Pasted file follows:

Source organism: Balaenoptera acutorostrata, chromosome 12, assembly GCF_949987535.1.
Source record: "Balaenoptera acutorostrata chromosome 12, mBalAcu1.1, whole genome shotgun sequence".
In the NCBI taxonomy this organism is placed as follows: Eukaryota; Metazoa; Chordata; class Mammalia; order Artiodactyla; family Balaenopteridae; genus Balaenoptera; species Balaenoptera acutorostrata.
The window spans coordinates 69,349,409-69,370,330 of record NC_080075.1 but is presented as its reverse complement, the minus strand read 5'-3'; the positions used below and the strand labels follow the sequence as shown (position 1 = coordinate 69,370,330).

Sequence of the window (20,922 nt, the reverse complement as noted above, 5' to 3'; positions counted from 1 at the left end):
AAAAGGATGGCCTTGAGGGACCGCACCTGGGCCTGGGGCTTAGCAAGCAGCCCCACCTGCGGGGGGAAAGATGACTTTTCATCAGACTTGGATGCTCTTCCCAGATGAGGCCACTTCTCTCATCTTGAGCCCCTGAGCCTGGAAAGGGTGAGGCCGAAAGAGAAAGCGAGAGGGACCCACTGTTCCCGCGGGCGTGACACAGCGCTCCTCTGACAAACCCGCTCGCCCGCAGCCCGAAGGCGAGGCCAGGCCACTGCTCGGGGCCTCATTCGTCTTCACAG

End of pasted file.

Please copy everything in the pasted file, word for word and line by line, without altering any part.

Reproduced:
Source organism: Balaenoptera acutorostrata, chromosome 12, assembly GCF_949987535.1.
Source record: "Balaenoptera acutorostrata chromosome 12, mBalAcu1.1, whole genome shotgun sequence".
In the NCBI taxonomy this organism is placed as follows: Eukaryota; Metazoa; Chordata; class Mammalia; order Artiodactyla; family Balaenopteridae; genus Balaenoptera; species Balaenoptera acutorostrata.
The window spans coordinates 69,349,409-69,370,330 of record NC_080075.1 but is presented as its reverse complement, the minus strand read 5'-3'; the positions used below and the strand labels follow the sequence as shown (position 1 = coordinate 69,370,330).

Sequence of the window (20,922 nt, the reverse complement as noted above, 5' to 3'; positions counted from 1 at the left end):
AAAAGGATGGCCTTGAGGGACCGCACCTGGGCCTGGGGCTTAGCAAGCAGCCCCACCTGCGGGGGGAAAGATGACTTTTCATCAGACTTGGATGCTCTTCCCAGATGAGGCCACTTCTCTCATCTTGAGCCCCTGAGCCTGGAAAGGGTGAGGCCGAAAGAGAAAGCGAGAGGGACCCACTGTTCCCGCGGGCGTGACACAGCGCTCCTCTGACAAACCCGCTCGCCCGCAGCCCGAAGGCGAGGCCAGGCCACTGCTCGGGGCCTCATTCGTCTTCACAG